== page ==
Summer is officially here and that means the heat is on. But beating the heat doesn’t have to break the bank.
There is a variety of easy and budget-friendly energy efficiency measures to save you money.
Running the air conditioning can make an electricity bill skyrocket. Luckily, there are a few ways that you can help your air conditioner run more smoothly and save you money as the summer months progress. One way is by signing up for a home energy audit with your utility provider.
“We check if there is any infiltration coming through windows, doors, or even your light sockets, electrical sockets, and thermostat. We do a blow door test and duct blast to make sure everything is all sealed up and ready to go and make your house more energy efficient,” said Bodine Scott Air Conditioning project manager Fabian Ramos.
For as little as $30, a homeowner with central air conditioning can gain more control over energy use and begin reducing cooling costs by more than 16 percent with a Smart Thermostat.
“It is very beneficial. Because you are not having your house at 72 degrees all day. So versus you trying to program it or actually physically moving that thermostat up and down, it does it automatically. So out of sight, out of mind,” said Ramos.
Other tips for keeping temperatures and energy costs low in the summer include the following:
Don’t block air flow. Keep air vents clear of obstructions such as furniture, curtains and rugs. For those with central air and floor vents, consider using vent deflectors to direct and increase the reach of cooled air.
Clean or change A-C filters monthly to ensure the air is flowing smoothly throughout your house.
Operate major appliances during the cooler parts of the day. Less heat is generated, and energy is conserved by using appliances like clothes washers and dryers early in the morning or late in the evening, when there is also less demand on the electric system.
Keep blinds closed when it’s hot out to prevent unwanted heat from entering the home through windows. Using curtains, shades, and blinds can lower indoor temperatures by up to 20 degrees.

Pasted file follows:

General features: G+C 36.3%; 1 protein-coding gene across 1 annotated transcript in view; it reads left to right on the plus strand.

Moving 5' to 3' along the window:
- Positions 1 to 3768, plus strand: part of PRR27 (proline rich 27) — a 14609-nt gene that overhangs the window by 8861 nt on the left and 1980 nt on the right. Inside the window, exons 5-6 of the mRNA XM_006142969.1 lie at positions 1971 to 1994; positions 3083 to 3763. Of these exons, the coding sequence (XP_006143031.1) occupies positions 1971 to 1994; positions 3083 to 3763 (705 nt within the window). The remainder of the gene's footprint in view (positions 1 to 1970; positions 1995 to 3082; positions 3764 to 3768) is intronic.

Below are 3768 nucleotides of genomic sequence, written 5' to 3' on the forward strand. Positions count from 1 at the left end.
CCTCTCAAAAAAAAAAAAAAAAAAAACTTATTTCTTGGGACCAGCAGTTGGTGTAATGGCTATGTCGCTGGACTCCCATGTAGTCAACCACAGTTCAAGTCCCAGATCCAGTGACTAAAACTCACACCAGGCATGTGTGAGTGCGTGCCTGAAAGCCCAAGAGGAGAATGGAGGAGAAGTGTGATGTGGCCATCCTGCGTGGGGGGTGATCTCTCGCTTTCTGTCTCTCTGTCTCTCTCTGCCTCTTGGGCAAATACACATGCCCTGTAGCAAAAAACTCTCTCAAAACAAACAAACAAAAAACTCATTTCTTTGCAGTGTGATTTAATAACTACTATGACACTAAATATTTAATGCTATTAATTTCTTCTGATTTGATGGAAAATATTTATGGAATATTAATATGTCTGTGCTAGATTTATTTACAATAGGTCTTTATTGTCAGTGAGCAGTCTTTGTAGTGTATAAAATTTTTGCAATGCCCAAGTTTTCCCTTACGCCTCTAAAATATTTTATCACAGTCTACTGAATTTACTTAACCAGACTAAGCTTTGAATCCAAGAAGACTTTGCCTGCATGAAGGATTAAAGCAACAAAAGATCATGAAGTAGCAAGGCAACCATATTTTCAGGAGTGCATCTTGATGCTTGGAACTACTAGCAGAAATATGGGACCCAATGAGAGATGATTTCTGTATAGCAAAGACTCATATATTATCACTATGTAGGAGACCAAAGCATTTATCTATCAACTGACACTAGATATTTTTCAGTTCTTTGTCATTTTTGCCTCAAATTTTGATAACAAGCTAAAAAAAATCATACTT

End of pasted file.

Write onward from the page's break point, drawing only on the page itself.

Switch to LED lights. The energy efficient bulbs run cooler and last up to 25 times longer than incandescent lights.
Set ceiling fans to rotate counterclockwise and at a higher speed in the summer to circulate the breeze more effectively, creating a cooling, wind chill effect.
Look for the ENERGY STAR rating when purchasing new appliances. Also, be sure to choose the right size when purchasing an air conditioning unit. An oversized or undersized AC unit is less effective and wastes energy.
13 percent of your home's electricity goes to heating water. You can lower this percentage, by setting your hot water heater to 130-140 degrees. For even more savings, install an insulation jacket, and insulate the first six feet of piping that comes off of your heater.
Air conditioners, fans, and other appliances work overtime when it’s sweltering outside. This can cause an increase in a home’s energy use and costs. Room air conditioners work most efficiently when kept out of direct sunlight. So, if possible, avoid installing them in south-facing windows.
To enhance efficiency, increase the temperature on air conditioners, and keep them set at a moderate temperature throughout the day. In addition to programming a thermostat to manage energy use, homeowners can achieve significant savings through routine cooling system maintenance, air sealing, and weatherization measures.
Always set your thermostat to the highest temperature you can stand to save the most money. Even a small change in the temperature can save you big bucks.
You can save 10 percent a year on your cooling bills by setting your thermostat just 10 to 15 degrees higher for eight hours each day. The US Department of Energy recommends aiming for an indoor temperature of 78 degrees F when you're at home.
Everyone always tells you to keep the fridge closed. But did you know that keeping your fridge and freezer full can also save money? Food acts as insulation and lessens the amount of time that the fridge has to run to stay cool.
A shocking 75 percent of the energy used by home electronics is consumed when they're turned off. These "phantom" users include: televisions, VCRs, stereos, computers and many kitchen appliances—basically anything that holds a time or other settings. A simple solution? Plug all of these items into power strips; then, get in the habit of turning off the strips between uses.
Can't find something?